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ELCA World Hunger

Getting into recovery

Now that I’m living down the road from the family farm, asked my mom in a phone call today, could I please do something about the fruit trees? Prune them, care for them, harvest them? Clear the weeds away from the overgrown lingonberries and blueberries? And line up some kind of charity for the unused fruit, since that’s not the tenants’ job?

I hadn’t realized that these trees and bushes had been neglected. Which got me thinking about food waste.

“Americans waste more than 40 percent of the food we produce for consumption,” says journalist Jonathan Bloom. “That comes at an annual cost of more than $100 billion. At the same time, food prices and the number of Americans without enough to eat continues to rise.”

Bloom’s website and blog,, and his new book, American Wasteland: How America Throws Away Nearly Half its Food (and What We Can Do About It) detail the problem and lift up emerging solutions.  Like the dining hall trays temporarily or permanently banished by colleges like Luther and Wartburg. Like links to fact sheets that help stores and restaurants give away food safely. And lists of food recovery groups that are trying to connect wasted abundance with real need. (How are you doing on that Lenten meal of scavenged or recovered food that I suggested in my last post?)

My family’s fruit trees should be feeding more than the birds. Tending them, making  pies and jam, and sharing their harvest are small steps away from our culture’s “take-make-waste” paradigm (as Annie Leonard of Story of Stuff calls it).  But I’m always looking for new ways to do that. So sure, mom. I’m on it! Recovery, here I come.

Anne Basye, Sustaining Simplicity: A Journal

Is Anything Molding in Your Refrigerator?

A few weeks ago, I wrote a post about how much food is wasted because we supermarket shoppers prefer “attractive” produce. Ugly, misshapen, blemished produce doesn’t even make it in the doors of most large grocery stores. In fact, it often doesn’t make it out of the field! Not having been previously aware of the scope of this type of food loss, I had lots of questions about it.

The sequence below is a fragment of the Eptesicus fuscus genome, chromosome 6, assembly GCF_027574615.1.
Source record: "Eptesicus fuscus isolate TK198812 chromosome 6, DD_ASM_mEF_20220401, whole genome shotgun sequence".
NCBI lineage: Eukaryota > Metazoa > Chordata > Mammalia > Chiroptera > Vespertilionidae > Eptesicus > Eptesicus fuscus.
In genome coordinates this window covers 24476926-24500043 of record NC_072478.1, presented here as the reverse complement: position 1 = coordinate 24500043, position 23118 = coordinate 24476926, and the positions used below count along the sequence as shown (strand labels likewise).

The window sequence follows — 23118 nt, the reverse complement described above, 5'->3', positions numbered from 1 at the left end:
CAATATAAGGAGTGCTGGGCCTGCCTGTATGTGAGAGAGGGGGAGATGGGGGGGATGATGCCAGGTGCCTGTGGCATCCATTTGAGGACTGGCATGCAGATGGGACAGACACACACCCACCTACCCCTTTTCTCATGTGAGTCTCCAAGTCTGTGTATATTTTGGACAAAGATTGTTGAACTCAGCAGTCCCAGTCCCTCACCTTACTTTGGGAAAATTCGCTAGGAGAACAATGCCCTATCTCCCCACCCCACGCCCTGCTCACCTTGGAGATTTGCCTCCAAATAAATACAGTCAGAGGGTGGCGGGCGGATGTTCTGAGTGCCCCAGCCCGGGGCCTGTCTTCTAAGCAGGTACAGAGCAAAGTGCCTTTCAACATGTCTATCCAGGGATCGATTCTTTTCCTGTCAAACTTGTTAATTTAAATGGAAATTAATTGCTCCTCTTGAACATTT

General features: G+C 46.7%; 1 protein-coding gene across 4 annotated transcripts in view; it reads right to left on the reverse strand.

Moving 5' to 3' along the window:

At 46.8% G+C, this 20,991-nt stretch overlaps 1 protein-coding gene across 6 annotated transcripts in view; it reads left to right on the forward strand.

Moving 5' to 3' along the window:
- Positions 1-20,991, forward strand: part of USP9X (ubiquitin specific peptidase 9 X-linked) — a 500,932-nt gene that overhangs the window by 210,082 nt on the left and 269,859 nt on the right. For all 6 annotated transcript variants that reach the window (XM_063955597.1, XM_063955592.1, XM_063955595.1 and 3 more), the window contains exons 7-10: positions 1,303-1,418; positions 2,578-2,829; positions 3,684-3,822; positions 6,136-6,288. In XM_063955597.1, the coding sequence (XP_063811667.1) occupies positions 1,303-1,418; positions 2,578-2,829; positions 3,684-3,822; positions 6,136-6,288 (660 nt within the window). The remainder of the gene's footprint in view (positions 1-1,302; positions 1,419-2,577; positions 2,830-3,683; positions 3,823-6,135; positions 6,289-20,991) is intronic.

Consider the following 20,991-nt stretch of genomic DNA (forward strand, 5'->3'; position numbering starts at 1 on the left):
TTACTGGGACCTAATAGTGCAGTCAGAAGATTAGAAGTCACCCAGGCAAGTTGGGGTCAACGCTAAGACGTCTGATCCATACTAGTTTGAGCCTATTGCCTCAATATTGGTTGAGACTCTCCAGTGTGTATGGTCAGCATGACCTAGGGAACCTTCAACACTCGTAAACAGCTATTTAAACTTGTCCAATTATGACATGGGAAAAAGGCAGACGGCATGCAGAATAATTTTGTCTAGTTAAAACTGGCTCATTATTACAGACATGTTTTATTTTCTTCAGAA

So I was quite delighted to read this post from the Sierra Club on the same topic. It includes lots of great links to related information. In particular was a link to this report from the USDA’s Economic Research Service about food loss in the United States. It explains so much! Admittedly, some of their data is quite old, and the report itself is from January 2007. But even so, even adjusting for the possibility that the numbers have improved, much of what the report describes is still valid. It explains, in very understandable language, how both edible and inedible food is lost at each step of the food chain, beginning with the farm and ending with us throwing away moldy leftovers from our refrigerators.

A few statistics that caught my attention in the report:

“…about 96 billion pounds of food, or 27 percent of the 356 billion
pounds of the edible food available for human consumption in the United States,
were lost to human use… in 1995.” (pg. 3)

“If even 5 percent of the 96 billion pounds were recovered, that quantity
would represent the equivalent of a day’s food for each of 4 million people.”
(pg. 3)

“From foods forgotten and spoiled in the refrigerator to the uneaten
vegetables tossed in the garbage, consumer and foodservice food waste is the
single largest source of food loss in the marketing chain. Estimated at 91
billion pounds, this food loss accounted for 26 percent of the edible food
available for human consumption in 1995.” (pg. 6)